Ghost Boys by Jewell Parker Rhodes
My rating: 5 of 5 stars
Received: Hachette Book Group Canada
Published: April 17th, 2018
Publisher: Little, Brown BFYR
Recommended Age: 8+
Genres & Themes: Middle Grade, Realistic Fiction, Police Brutality, History, Racism, Family, Friendship, Ghosts
Some authors write 400-page books and never manage to successfully convey their intended message to their readers. Jewell Parker Rhodes here wrote a 200-page story that brims with strength, power and importance.
I read it in a single sitting. That’s how well-written and captivating it was. I must have gotten goosebumps at least five times as I read about twelve-year-old Jerome’s life before and after death as well as the different reactions of his friends and family members.
It’s possible you’ve read stories about police brutality against people of colour before, but somehow I can assure you that you have not read anything like this before. It’s not simply that the concept is original—having the child who was shot by the police narrate his own story; it’s that there is a beautiful redemptive quality to this story.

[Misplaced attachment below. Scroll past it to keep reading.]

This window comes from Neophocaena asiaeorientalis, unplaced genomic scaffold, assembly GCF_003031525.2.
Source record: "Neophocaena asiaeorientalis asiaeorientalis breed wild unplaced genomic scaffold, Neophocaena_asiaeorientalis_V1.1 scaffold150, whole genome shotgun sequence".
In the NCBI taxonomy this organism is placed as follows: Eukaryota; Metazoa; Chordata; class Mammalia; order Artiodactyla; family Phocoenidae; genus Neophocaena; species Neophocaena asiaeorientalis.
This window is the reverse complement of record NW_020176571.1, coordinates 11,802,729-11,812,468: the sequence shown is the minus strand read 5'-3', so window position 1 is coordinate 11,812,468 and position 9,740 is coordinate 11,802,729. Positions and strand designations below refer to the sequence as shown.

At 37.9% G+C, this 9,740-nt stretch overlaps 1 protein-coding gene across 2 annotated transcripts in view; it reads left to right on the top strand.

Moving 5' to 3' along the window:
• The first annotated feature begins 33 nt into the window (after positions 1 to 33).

Indeed, the girl of the police officer who murdered Jerome can see the latter and talk to him. This may not be realistic for you if you deny the existence of ghosts, but I never felt as though the author crossed the line leading to the fantasy genre. Besides, this is an essential aspect of the story because the young white girl, whose name is Sarah, listens to Jerome and tries to become a better human being without the prejudices that made her father end the life of a boy.
I can’t not give this book 5 whole stars because I don’t know what I would change about it, besides not have the police kill Jerome to begin with, so that he can grow up to be my age and experience the wonders of college. Like he deserved.
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